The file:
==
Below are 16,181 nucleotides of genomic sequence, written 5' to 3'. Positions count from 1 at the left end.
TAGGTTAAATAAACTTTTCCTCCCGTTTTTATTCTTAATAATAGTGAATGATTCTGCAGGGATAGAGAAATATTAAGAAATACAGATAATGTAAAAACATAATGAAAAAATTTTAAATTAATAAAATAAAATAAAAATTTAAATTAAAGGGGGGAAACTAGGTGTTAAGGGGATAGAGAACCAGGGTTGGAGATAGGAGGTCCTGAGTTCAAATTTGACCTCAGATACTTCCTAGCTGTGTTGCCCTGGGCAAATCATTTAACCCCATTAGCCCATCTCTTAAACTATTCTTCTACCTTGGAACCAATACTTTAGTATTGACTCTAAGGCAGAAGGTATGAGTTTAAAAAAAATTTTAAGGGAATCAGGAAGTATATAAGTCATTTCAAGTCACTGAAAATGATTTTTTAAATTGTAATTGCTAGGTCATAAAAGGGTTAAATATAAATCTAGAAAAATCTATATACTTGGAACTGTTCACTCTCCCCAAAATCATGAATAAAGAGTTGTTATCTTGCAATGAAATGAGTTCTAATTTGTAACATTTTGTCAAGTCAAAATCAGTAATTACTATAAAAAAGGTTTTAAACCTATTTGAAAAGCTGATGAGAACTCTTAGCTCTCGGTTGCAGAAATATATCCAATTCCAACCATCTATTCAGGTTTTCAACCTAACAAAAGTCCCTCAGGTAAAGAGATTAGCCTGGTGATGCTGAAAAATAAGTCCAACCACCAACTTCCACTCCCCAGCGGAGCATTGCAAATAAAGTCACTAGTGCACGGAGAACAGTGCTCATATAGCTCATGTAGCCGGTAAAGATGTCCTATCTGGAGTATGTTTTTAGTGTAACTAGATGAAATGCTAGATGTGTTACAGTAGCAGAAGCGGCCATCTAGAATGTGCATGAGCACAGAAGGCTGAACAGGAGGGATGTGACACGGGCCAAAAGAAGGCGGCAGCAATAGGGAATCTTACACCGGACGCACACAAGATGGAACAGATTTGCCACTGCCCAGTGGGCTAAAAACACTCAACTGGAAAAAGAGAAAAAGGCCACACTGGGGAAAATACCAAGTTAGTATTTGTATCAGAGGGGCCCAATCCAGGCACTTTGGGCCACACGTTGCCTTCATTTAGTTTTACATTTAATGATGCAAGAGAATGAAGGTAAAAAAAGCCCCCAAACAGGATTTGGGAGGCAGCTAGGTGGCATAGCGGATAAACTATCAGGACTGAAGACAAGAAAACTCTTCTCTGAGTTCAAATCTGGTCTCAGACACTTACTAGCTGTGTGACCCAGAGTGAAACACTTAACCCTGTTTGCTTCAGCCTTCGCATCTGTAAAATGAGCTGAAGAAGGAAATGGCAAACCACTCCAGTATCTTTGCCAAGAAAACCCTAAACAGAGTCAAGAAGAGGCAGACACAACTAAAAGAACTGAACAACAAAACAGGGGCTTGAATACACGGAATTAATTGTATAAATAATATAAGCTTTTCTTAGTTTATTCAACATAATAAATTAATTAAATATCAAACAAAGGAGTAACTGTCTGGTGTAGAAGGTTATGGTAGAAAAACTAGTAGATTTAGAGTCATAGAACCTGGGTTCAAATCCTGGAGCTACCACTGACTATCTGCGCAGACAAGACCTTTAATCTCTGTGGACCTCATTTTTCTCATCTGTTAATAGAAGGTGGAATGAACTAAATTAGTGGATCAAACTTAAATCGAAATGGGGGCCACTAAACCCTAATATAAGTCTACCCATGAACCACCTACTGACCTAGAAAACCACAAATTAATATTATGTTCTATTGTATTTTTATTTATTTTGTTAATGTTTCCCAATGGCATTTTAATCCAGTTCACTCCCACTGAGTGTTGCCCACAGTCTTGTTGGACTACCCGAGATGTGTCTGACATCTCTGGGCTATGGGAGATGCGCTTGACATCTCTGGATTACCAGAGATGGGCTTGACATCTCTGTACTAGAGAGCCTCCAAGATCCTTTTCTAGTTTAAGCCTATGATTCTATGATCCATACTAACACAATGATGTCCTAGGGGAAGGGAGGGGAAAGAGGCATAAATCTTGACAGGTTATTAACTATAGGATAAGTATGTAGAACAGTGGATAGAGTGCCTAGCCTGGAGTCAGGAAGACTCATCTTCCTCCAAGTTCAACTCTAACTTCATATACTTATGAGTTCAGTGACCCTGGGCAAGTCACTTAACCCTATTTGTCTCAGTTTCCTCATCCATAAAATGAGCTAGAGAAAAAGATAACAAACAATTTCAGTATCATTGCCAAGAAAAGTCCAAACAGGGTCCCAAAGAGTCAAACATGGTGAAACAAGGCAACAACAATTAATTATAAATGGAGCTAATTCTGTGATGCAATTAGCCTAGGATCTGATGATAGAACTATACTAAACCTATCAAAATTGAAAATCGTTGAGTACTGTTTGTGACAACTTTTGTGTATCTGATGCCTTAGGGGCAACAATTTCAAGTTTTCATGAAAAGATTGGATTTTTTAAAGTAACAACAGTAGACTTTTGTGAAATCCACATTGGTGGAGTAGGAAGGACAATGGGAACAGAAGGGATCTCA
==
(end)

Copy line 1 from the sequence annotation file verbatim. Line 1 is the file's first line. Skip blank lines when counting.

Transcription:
Below are 16,181 nucleotides of genomic sequence, written 5' to 3'. Positions count from 1 at the left end.